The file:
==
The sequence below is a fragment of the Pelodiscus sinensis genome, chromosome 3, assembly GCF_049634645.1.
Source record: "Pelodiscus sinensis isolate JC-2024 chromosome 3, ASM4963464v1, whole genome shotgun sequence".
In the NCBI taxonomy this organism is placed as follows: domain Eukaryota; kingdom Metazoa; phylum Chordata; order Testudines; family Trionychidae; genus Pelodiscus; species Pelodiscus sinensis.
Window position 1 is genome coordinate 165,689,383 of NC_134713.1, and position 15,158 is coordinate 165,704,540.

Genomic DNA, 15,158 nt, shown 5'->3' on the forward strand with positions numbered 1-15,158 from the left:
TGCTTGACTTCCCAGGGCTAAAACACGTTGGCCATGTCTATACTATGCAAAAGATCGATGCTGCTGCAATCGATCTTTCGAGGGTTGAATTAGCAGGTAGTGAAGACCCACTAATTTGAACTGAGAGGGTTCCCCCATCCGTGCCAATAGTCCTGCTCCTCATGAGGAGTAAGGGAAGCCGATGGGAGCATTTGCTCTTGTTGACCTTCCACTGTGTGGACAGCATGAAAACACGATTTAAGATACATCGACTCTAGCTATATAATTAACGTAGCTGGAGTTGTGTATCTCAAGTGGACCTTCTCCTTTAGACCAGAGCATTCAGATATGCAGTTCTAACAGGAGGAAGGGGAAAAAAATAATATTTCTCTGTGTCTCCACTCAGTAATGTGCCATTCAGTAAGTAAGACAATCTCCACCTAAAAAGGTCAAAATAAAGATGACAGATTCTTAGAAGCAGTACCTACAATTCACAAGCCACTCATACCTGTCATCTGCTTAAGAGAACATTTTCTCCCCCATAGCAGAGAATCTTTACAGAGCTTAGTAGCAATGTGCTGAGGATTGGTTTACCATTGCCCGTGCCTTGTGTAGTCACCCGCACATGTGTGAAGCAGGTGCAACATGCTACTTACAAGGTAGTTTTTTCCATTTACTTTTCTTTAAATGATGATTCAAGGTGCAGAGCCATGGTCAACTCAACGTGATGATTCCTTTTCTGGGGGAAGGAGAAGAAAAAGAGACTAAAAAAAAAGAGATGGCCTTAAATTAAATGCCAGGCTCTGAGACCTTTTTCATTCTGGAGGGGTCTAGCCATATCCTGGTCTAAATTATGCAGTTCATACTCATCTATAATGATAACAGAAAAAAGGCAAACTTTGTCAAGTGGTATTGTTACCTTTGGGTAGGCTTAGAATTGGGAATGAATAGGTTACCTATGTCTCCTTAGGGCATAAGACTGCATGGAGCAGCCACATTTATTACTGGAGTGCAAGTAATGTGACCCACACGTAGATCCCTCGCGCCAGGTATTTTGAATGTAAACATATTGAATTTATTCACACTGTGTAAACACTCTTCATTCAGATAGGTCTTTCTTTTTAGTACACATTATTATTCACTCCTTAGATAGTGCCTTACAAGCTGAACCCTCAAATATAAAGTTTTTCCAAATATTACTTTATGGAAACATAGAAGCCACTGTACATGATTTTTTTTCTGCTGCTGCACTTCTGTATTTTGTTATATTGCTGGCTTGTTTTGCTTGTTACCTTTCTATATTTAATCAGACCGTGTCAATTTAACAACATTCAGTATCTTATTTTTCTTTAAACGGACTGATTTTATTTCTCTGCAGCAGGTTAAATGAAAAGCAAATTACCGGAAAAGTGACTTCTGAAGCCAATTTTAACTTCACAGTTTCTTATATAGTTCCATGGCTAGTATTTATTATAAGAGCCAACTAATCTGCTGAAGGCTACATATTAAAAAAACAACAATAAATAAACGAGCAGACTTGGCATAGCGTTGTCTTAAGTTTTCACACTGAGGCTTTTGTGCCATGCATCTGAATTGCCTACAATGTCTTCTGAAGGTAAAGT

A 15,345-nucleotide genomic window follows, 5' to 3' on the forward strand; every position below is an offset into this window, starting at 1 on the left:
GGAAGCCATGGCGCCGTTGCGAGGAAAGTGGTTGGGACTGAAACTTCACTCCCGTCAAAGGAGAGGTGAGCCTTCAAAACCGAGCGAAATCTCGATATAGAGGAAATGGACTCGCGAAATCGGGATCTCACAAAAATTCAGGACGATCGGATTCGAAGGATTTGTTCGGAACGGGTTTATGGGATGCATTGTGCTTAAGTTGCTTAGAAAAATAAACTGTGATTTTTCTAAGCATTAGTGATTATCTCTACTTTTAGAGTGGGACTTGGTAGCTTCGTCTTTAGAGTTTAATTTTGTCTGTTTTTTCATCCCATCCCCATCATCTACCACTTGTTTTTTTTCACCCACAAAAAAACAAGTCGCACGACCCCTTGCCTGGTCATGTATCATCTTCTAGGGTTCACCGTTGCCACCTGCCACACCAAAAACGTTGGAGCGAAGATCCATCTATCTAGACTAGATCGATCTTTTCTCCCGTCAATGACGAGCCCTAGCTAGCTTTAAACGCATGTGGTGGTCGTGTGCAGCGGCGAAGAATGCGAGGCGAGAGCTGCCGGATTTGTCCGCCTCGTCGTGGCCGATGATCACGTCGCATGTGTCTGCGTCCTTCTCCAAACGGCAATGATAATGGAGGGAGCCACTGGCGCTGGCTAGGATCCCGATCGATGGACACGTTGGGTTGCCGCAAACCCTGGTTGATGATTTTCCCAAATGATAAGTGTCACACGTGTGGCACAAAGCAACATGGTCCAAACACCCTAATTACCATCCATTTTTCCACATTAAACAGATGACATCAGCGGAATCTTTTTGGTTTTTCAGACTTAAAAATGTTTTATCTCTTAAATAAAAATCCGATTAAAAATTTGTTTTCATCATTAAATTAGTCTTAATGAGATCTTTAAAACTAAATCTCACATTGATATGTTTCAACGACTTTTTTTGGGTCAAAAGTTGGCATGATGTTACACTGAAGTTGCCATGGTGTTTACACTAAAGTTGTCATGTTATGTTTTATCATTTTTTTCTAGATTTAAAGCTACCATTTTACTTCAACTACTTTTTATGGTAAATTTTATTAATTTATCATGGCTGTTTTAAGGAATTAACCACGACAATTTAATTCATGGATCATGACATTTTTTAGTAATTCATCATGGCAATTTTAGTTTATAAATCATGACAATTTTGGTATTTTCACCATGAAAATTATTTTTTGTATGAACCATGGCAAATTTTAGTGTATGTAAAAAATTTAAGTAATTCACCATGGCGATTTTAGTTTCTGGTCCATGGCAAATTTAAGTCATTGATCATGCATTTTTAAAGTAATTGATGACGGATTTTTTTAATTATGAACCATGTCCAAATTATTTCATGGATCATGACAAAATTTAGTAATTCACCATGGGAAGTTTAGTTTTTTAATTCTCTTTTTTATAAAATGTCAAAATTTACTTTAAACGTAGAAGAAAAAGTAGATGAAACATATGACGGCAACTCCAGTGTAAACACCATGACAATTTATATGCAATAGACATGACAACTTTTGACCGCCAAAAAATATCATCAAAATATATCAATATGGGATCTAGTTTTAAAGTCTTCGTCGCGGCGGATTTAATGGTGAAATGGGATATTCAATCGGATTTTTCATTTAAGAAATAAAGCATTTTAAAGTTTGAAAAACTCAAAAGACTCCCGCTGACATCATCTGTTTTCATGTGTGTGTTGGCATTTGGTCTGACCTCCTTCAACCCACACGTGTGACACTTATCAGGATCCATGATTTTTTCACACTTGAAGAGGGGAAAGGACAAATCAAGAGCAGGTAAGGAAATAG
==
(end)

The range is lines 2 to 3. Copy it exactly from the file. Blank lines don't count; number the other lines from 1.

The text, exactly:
Source record: "Pelodiscus sinensis isolate JC-2024 chromosome 3, ASM4963464v1, whole genome shotgun sequence".
In the NCBI taxonomy this organism is placed as follows: domain Eukaryota; kingdom Metazoa; phylum Chordata; order Testudines; family Trionychidae; genus Pelodiscus; species Pelodiscus sinensis.